Canucks see ri­vals, part­ners in new fran­chise

Tri-City Herald - - Sports - BY TIM BOOTH

Sit­ting high above the ice of Rogers Arena, Van­cou­ver Canucks gen­eral man­ager Jim Ben­ning has fond mem­o­ries of his time play­ing ju­nior hockey for the Port­land Win­ter­hawks of the Western Hockey League and their trips on In­ter­state 5 to play at the old Mercer Arena against the Seat­tle Thun­der­birds.

Well, how fond he is de­pends on the per­spec­tive.

“They had chicken wire, and the fans were rowdy,” Ben­ning re­called re­cently. “The thing with the chicken wire is like you’d line up for a face­off and they could spit right through the chicken wire.”

While Ben­ning’s mem­o­ries play­ing against Seat­tle re­main – and who could for­get chain-link fence in place of glass boards at one end of the rink – he’s also think­ing ahead. Look­ing out at an empty arena a cou­ple of hours be­fore a Canucks face­off, he can en­vi­sion fans of Seat­tle’s new NHL fran­chise mak­ing the trek north on I-5, through the border cross­ing and into down­town Van­cou­ver to watch their team play the Canucks.

He has no doubt it will be a healthy ri­valry and great for the sport in this cor­ner of North Amer­ica. But the Canucks see the ad­di­tion of Seat­tle as more than adding a ri­val 21⁄ hours

2 away by car. Seat­tle will be a crit­i­cal part­ner for the fu­ture suc­cess of both fran­chises.

“We see this as a kind of one plus one equals three. We’re go­ing to be able to grow the sport of hockey in this re­gion, work­ing with the Seat­tle team,” Canucks COO Jeff Stipec said.

The ap­proval of Seat­tle as the

32nd NHL fran­chise ear­lier this week has thrilled hockey fans who for years made their way north to Van­cou­ver to see the game played at its high­est level. But there’s an al­most equally ex­cited group just north of the

49th par­al­lel who can’t wait for

2021 when the Seat­tle fran­chise be­gins play.

“Van­cou­ver is al­ready a part­ner. They were the most en­thu­si­as­tic team in the league about this. They love the idea of this ri­valry,” Seat­tle team Pres­i­dent Tod Lei­weke said. “I think for the two cities to con­nect like this, the two cities are 130 miles away but now they’re go­ing to con­nect in a whole dif­fer­ent way and I think that’s one of the great things that is go­ing to come out of all this is a deep, deep vis­ceral con­nec­tion be­tween Van­cou­ver and Seat­tle

and we’re go­ing to play some great games.”

Adding Seat­tle to the league helps the Canucks in var­i­ous ways, from mar­ket­ing to travel and in­ter­est in the game. Stipec is al­ready plan­ning ways the Canucks can sell Seat­tle’s ad­di­tion, even if it’s three years away.

Stipec noted that even as Van­cou­ver’s on-ice prod­uct is im­prov­ing around a core of young stars and re­ju­ve­nat­ing in­ter­est in the city after a few down sea­sons, the fans flock­ing back to the games are seek­ing dif­fer­ent op­por­tu­ni­ties.

“Our sea­son ticket mem­bers, what they’re look­ing for now are ex­pe­ri­ences,” Stipec said. “They’ll hop down, go to Vegas, fol­low the team down to Vegas. But to be able to put to­gether some pack­ages where our sea­son ticket mem­bers are hop­ping on the bus, hav­ing a great time, go­ing down to Seat­tle for a game and then com­ing back, that’s some­thing they’re re­ally ex­cited about, too, and we’re ex­cited to be of­fer­ing that.”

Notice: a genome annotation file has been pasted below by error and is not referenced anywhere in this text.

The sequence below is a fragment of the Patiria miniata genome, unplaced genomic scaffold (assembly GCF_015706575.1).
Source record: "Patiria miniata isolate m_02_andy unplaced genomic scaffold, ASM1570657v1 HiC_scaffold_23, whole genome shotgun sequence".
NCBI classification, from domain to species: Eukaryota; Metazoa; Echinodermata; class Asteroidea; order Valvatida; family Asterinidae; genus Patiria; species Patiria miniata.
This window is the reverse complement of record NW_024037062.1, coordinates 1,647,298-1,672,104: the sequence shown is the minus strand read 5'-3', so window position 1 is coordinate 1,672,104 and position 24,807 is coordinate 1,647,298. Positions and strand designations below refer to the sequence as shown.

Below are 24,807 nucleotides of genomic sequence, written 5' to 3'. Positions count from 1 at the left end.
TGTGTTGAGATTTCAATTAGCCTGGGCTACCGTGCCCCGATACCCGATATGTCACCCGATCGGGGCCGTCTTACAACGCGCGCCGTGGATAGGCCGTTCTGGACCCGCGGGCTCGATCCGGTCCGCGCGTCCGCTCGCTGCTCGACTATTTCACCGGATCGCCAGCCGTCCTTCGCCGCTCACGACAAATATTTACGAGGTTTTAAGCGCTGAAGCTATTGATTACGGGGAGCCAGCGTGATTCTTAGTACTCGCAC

While it would seem the prox­im­ity of the two cities could cre­ate is­sues when com­pet­ing for dol­lars on the busi­ness side, it doesn’t ap­pear that will be the case largely be­cause of the border. The border cre­ates a nat­u­ral break be­tween the two teams, both in their at­tempts to gain mar­ket share, but also in cor­po­rate dol­lars and tal­ent ac­qui­si­tion.

“It couldn’t be a more per­fect storm for the Canucks in that it’s not that we just have some­body that’s 21⁄ hours away, we

2 have that in­ter­na­tional border be­tween us,” Stipec said. “So that pro­tects us a lot from cor­po­rate part­ner­ships, broad­cast rights, a whole bunch of things. It’s not like a Pitts­burgh-Philadel­phia sit­u­a­tion. So it’s great that way, that we have our own pro­tected mar­kets in a sense in some of those key ar­eas.”

The Canucks have not ac­tively sought to pro­mote them­selves in the Seat­tle area. Play­off games have been broad­cast on Seat­tle sports ra­dio at times through the years, but any fans that have made an in­vest­ment in be­ing Canucks ticket hold­ers have found them.

Alym Rayani lives just out­side Seat­tle and has gone in with friends on sea­son tick­ets for the Canucks for about a dec- ade. After spend­ing part of his child­hood in Van­cou­ver, Rayani drove back for games after set­tling in Seat­tle dur­ing the Canucks’ run as one Western Con­fer­ence’s elite teams ear­lier this decade.

But like oth­ers from the Seat­tle area who reg­u­larly attend Canucks games, they’re hockey fans more than Van­cou­ver fans. For Rayani, his loy­alty and his dol­lars will be­long to Seat­tle when it comes on board. He’s No. 16 on the sea­son-ticket de­posit list.

“I def­i­nitely feel loy­alty to the Canucks be­ing born there and hav­ing lived there, but I think it will be in­ter­est­ing how I’m go­ing to feel 10 years from now,” Rayani said. “My kids, they watch the Canucks now, they’re go­ing to be huge Seat­tle fans I’m sure. … I think over time I will morph to Seat­tle. I like the idea of be­ing a fan or part of some­thing from day one.”

BEN NELMS Cana­dian Press

The Canucks’ Bo Hor­vat, sec­ond from right, cel­e­brates his goal with team­mates last week in Van­cou­ver, Bri­tish Columbia. Canucks team of­fi­cials en­vi­sion fans of Seat­tle’s new NHL fran­chise even­tu­ally mak­ing the trek north to down­town Van­cou­ver to watch their team play the Canucks as part of a healthy ri­valry.

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